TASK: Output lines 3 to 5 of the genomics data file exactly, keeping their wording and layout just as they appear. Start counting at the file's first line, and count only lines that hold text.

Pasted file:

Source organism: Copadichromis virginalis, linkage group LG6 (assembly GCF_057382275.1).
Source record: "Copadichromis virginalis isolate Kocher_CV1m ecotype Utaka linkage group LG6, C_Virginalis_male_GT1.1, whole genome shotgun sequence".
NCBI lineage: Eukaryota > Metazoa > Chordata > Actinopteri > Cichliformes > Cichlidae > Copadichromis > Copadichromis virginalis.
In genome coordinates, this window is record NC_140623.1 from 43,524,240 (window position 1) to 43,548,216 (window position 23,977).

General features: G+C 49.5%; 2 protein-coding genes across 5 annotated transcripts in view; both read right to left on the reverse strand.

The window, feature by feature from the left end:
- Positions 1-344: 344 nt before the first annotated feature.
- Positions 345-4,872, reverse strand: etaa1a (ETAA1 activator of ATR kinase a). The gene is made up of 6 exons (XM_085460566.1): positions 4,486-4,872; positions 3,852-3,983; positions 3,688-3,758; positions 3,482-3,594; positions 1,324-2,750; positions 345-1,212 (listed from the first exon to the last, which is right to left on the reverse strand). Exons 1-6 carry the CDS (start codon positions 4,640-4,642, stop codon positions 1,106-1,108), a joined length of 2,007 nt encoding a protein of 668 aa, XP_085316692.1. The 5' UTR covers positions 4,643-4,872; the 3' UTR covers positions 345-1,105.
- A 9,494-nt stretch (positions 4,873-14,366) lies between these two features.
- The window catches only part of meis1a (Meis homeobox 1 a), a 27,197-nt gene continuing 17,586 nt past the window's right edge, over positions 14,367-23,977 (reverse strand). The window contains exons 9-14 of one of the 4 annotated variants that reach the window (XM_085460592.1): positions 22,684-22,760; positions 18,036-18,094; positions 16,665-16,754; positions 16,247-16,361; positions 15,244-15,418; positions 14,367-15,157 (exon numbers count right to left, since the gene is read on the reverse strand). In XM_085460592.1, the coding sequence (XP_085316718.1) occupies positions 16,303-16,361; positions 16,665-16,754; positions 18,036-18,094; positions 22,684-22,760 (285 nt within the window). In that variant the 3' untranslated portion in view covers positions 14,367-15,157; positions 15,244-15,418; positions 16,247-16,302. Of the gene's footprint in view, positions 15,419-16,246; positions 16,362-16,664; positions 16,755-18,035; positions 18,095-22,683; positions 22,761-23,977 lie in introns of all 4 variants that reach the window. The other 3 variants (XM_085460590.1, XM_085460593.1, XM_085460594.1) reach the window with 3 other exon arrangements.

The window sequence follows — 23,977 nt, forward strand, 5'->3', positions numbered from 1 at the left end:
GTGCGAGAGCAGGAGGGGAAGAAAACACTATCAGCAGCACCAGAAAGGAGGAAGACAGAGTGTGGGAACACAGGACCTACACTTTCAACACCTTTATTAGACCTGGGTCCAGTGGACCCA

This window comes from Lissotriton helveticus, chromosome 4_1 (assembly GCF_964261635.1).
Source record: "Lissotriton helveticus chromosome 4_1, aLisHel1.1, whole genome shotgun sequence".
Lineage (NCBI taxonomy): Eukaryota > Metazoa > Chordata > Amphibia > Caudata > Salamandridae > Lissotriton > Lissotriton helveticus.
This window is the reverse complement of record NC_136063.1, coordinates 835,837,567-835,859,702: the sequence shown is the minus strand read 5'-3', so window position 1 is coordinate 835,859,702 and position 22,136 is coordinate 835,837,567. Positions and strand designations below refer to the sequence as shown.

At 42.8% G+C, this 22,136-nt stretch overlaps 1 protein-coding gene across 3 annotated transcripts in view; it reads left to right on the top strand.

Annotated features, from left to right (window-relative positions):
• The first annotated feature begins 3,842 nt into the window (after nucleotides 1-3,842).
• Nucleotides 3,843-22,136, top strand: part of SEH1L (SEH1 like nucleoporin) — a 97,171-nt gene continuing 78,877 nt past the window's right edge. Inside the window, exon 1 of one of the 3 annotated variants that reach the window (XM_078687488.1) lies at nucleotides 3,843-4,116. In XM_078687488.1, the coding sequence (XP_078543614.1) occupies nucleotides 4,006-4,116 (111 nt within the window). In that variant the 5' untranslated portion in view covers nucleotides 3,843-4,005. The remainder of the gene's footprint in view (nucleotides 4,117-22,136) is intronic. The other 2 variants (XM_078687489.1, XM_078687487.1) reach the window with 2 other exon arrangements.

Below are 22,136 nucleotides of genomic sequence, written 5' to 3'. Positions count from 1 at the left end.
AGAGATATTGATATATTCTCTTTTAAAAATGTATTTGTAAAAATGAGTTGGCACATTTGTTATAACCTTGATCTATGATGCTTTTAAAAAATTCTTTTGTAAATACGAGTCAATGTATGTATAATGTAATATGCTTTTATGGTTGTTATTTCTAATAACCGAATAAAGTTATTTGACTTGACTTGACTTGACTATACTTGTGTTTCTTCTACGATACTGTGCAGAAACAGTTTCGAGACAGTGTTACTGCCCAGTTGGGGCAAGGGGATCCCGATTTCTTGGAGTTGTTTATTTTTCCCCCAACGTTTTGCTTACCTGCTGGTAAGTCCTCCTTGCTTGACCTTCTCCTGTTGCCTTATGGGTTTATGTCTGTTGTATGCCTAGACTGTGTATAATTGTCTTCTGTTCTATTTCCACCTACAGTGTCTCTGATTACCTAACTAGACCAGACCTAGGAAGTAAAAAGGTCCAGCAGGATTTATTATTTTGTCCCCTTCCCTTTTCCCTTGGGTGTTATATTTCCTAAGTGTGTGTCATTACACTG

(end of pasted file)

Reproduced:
NCBI lineage: Eukaryota > Metazoa > Chordata > Actinopteri > Cichliformes > Cichlidae > Copadichromis > Copadichromis virginalis.
In genome coordinates, this window is record NC_140623.1 from 43,524,240 (window position 1) to 43,548,216 (window position 23,977).

General features: G+C 49.5%; 2 protein-coding genes across 5 annotated transcripts in view; both read right to left on the reverse strand.